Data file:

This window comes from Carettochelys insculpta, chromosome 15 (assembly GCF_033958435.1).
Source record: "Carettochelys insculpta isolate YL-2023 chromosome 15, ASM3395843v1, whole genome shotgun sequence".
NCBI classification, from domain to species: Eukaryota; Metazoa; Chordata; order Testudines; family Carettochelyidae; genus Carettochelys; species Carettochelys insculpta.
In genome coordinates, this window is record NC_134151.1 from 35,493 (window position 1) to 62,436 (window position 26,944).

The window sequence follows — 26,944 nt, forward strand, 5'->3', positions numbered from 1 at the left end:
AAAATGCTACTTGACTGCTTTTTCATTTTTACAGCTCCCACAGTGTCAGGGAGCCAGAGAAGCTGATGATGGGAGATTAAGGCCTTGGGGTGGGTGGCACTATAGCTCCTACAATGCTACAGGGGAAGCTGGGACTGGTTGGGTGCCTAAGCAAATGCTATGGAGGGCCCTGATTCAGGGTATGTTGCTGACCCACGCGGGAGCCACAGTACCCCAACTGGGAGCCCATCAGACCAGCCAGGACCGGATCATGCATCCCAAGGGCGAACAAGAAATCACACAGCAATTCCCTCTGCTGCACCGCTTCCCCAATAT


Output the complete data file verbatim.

This window comes from Carettochelys insculpta, chromosome 15 (assembly GCF_033958435.1).
Source record: "Carettochelys insculpta isolate YL-2023 chromosome 15, ASM3395843v1, whole genome shotgun sequence".
NCBI classification, from domain to species: Eukaryota; Metazoa; Chordata; order Testudines; family Carettochelyidae; genus Carettochelys; species Carettochelys insculpta.
In genome coordinates, this window is record NC_134151.1 from 35,493 (window position 1) to 62,436 (window position 26,944).

The window sequence follows — 26,944 nt, forward strand, 5'->3', positions numbered from 1 at the left end:
AAAATGCTACTTGACTGCTTTTTCATTTTTACAGCTCCCACAGTGTCAGGGAGCCAGAGAAGCTGATGATGGGAGATTAAGGCCTTGGGGTGGGTGGCACTATAGCTCCTACAATGCTACAGGGGAAGCTGGGACTGGTTGGGTGCCTAAGCAAATGCTATGGAGGGCCCTGATTCAGGGTATGTTGCTGACCCACGCGGGAGCCACAGTACCCCAACTGGGAGCCCATCAGACCAGCCAGGACCGGATCATGCATCCCAAGGGCGAACAAGAAATCACACAGCAATTCCCTCTGCTGCACCGCTTCCCCAATAT